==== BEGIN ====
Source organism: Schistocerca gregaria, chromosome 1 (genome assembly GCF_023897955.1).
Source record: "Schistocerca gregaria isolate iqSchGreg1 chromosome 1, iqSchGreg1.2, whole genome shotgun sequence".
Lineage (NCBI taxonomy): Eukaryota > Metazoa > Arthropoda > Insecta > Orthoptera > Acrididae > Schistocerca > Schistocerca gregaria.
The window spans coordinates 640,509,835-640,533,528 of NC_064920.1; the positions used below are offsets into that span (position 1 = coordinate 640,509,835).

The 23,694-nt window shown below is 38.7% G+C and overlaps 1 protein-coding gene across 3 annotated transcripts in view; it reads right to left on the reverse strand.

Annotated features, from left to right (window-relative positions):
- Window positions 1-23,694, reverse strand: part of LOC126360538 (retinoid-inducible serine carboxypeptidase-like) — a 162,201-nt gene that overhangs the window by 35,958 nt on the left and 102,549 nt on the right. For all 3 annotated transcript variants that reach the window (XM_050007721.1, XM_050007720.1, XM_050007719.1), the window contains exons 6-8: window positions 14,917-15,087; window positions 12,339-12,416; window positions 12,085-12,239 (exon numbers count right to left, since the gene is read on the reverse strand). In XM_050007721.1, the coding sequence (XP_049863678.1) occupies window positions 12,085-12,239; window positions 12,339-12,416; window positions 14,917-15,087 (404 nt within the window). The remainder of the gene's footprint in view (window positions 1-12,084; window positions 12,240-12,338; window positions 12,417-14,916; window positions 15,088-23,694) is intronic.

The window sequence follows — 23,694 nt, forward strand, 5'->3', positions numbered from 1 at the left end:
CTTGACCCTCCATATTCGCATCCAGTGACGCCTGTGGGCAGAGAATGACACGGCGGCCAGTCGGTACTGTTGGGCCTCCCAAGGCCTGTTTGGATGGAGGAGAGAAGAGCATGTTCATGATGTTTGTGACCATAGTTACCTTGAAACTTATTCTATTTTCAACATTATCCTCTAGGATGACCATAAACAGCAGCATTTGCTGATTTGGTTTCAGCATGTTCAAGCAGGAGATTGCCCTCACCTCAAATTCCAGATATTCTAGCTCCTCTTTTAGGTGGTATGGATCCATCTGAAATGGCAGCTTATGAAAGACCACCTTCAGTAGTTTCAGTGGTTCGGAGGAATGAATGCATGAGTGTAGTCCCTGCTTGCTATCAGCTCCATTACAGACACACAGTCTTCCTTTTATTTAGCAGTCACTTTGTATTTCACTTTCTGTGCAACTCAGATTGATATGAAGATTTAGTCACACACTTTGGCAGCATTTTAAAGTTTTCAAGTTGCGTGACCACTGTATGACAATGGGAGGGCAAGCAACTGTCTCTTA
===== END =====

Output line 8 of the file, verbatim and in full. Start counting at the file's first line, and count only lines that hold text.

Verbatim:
The window sequence follows — 23,694 nt, forward strand, 5'->3', positions numbered from 1 at the left end: